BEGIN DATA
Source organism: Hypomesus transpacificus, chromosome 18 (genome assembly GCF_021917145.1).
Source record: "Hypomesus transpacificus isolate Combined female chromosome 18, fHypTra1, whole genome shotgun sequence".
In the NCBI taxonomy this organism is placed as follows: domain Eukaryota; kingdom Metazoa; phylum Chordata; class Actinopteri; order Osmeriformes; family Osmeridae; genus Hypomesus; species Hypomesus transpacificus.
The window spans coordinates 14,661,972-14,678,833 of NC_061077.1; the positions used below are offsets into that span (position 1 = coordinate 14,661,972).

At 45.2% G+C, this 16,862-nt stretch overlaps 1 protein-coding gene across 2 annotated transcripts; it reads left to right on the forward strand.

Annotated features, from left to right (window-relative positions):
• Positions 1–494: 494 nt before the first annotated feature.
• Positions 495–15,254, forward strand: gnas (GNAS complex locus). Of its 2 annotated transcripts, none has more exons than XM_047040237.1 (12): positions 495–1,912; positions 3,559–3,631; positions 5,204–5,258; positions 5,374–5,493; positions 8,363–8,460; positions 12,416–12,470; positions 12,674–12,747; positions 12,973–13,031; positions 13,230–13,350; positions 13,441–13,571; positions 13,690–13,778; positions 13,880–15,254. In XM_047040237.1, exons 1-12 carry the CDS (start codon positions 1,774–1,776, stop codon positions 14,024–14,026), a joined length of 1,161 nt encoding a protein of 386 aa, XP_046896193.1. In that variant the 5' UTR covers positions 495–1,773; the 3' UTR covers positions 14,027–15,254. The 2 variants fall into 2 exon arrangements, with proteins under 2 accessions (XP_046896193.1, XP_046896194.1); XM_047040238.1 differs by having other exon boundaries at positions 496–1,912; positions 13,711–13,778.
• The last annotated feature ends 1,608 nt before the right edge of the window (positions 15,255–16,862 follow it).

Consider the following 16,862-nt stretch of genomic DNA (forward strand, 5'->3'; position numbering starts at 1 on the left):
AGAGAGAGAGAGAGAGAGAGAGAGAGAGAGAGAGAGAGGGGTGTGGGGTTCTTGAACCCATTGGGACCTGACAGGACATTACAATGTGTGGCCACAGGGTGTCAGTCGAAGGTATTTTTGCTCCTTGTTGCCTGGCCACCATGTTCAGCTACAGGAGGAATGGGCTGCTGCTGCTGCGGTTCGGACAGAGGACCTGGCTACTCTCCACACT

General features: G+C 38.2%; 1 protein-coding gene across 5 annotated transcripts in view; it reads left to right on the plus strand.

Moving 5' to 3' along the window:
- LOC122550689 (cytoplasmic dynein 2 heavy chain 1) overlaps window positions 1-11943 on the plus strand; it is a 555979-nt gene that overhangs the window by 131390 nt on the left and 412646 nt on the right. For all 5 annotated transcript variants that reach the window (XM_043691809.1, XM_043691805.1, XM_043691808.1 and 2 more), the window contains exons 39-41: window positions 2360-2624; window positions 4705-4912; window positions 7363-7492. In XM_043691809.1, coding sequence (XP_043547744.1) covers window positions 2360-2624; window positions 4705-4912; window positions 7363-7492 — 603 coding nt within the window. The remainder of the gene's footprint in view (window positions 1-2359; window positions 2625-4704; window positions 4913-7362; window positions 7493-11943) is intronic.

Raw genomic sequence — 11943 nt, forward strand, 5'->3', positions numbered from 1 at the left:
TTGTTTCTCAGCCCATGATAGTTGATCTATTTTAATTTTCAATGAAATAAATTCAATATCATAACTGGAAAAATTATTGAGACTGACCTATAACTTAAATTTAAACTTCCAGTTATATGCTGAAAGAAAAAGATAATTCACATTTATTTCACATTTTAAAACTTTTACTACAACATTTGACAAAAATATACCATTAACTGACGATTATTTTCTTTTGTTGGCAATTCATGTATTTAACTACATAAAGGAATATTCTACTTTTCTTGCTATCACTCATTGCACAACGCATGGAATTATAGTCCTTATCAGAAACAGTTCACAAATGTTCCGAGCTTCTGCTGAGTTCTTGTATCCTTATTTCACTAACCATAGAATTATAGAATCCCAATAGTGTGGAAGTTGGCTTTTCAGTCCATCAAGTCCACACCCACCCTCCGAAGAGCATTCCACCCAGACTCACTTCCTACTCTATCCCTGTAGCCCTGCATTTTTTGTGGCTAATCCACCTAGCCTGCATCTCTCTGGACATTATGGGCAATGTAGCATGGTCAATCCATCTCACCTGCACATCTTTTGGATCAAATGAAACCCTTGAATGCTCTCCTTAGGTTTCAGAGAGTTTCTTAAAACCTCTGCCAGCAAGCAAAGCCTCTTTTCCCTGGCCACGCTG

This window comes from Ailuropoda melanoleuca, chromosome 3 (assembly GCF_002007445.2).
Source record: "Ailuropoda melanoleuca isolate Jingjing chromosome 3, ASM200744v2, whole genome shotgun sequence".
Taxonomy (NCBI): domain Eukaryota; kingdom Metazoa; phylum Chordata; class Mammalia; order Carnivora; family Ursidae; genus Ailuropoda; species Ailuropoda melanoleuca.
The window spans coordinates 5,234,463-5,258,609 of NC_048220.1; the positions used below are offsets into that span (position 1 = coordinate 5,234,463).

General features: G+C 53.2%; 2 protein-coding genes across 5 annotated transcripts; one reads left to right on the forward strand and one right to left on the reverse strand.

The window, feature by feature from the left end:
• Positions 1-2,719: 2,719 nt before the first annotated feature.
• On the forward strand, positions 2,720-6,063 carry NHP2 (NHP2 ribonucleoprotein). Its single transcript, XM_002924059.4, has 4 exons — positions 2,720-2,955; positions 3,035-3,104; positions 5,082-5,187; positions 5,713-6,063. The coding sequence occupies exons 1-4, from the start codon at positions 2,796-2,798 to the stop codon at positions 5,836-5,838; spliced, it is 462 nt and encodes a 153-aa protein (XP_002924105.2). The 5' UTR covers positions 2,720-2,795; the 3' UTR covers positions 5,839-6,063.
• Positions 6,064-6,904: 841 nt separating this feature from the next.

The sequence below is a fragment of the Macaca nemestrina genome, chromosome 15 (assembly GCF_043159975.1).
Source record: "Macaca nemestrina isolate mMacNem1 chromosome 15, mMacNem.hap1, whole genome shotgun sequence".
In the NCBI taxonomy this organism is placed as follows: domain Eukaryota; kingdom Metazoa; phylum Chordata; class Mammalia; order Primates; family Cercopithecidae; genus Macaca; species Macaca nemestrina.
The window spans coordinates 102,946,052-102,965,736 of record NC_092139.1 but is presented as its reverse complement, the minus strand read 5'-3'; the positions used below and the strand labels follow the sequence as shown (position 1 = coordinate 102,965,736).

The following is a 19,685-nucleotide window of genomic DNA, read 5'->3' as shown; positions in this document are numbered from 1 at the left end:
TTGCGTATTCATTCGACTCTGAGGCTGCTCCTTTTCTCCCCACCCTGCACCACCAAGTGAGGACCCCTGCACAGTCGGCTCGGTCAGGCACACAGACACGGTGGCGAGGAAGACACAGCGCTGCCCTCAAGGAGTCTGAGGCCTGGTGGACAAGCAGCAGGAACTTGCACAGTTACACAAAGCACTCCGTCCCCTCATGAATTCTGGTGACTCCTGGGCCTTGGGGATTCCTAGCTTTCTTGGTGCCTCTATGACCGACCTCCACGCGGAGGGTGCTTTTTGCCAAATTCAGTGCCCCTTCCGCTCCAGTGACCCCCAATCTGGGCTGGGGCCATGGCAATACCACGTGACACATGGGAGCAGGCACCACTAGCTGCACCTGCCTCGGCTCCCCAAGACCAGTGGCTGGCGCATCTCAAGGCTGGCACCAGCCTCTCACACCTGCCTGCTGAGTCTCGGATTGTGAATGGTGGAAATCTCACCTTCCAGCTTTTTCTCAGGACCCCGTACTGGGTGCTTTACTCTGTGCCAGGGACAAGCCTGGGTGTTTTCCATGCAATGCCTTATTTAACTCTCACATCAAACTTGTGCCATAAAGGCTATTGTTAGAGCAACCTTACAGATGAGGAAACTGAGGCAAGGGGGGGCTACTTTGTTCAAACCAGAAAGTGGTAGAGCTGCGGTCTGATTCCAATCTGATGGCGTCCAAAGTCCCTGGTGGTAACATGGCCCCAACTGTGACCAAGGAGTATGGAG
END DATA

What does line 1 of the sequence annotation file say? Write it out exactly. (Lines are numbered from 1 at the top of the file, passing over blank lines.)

Source organism: Hypomesus transpacificus, chromosome 18 (genome assembly GCF_021917145.1).